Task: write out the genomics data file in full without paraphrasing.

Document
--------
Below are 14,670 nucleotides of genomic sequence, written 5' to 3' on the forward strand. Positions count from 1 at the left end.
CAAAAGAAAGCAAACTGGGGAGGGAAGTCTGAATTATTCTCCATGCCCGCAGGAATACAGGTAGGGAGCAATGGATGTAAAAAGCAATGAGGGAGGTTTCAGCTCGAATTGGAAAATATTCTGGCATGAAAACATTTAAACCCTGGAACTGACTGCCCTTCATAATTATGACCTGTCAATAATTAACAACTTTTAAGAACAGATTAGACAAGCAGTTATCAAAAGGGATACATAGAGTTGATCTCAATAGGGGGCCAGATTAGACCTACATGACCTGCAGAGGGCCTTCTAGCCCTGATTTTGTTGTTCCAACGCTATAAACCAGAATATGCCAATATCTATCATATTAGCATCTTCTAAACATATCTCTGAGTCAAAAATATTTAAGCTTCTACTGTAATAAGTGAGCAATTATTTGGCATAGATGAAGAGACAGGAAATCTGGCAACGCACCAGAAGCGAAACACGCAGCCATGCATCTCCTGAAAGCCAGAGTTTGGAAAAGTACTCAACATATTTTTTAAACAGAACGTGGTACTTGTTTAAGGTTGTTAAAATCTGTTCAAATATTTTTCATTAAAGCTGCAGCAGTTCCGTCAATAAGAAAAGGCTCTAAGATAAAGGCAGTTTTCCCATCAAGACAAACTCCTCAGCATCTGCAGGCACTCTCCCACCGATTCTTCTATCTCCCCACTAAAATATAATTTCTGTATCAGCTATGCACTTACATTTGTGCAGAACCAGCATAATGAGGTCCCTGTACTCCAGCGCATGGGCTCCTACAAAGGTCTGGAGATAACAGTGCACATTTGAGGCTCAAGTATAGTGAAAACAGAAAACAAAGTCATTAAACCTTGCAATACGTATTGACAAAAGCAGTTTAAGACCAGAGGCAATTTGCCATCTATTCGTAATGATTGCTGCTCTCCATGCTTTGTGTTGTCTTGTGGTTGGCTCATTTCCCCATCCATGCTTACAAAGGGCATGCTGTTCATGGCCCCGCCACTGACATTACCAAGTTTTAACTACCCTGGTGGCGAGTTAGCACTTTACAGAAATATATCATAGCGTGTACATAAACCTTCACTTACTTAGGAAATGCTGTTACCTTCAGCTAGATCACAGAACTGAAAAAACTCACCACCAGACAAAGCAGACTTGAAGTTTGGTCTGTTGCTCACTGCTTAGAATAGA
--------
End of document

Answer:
Below are 14,670 nucleotides of genomic sequence, written 5' to 3' on the forward strand. Positions count from 1 at the left end.
CAAAAGAAAGCAAACTGGGGAGGGAAGTCTGAATTATTCTCCATGCCCGCAGGAATACAGGTAGGGAGCAATGGATGTAAAAAGCAATGAGGGAGGTTTCAGCTCGAATTGGAAAATATTCTGGCATGAAAACATTTAAACCCTGGAACTGACTGCCCTTCATAATTATGACCTGTCAATAATTAACAACTTTTAAGAACAGATTAGACAAGCAGTTATCAAAAGGGATACATAGAGTTGATCTCAATAGGGGGCCAGATTAGACCTACATGACCTGCAGAGGGCCTTCTAGCCCTGATTTTGTTGTTCCAACGCTATAAACCAGAATATGCCAATATCTATCATATTAGCATCTTCTAAACATATCTCTGAGTCAAAAATATTTAAGCTTCTACTGTAATAAGTGAGCAATTATTTGGCATAGATGAAGAGACAGGAAATCTGGCAACGCACCAGAAGCGAAACACGCAGCCATGCATCTCCTGAAAGCCAGAGTTTGGAAAAGTACTCAACATATTTTTTAAACAGAACGTGGTACTTGTTTAAGGTTGTTAAAATCTGTTCAAATATTTTTCATTAAAGCTGCAGCAGTTCCGTCAATAAGAAAAGGCTCTAAGATAAAGGCAGTTTTCCCATCAAGACAAACTCCTCAGCATCTGCAGGCACTCTCCCACCGATTCTTCTATCTCCCCACTAAAATATAATTTCTGTATCAGCTATGCACTTACATTTGTGCAGAACCAGCATAATGAGGTCCCTGTACTCCAGCGCATGGGCTCCTACAAAGGTCTGGAGATAACAGTGCACATTTGAGGCTCAAGTATAGTGAAAACAGAAAACAAAGTCATTAAACCTTGCAATACGTATTGACAAAAGCAGTTTAAGACCAGAGGCAATTTGCCATCTATTCGTAATGATTGCTGCTCTCCATGCTTTGTGTTGTCTTGTGGTTGGCTCATTTCCCCATCCATGCTTACAAAGGGCATGCTGTTCATGGCCCCGCCACTGACATTACCAAGTTTTAACTACCCTGGTGGCGAGTTAGCACTTTACAGAAATATATCATAGCGTGTACATAAACCTTCACTTACTTAGGAAATGCTGTTACCTTCAGCTAGATCACAGAACTGAAAAAACTCACCACCAGACAAAGCAGACTTGAAGTTTGGTCTGTTGCTCACTGCTTAGAATAGA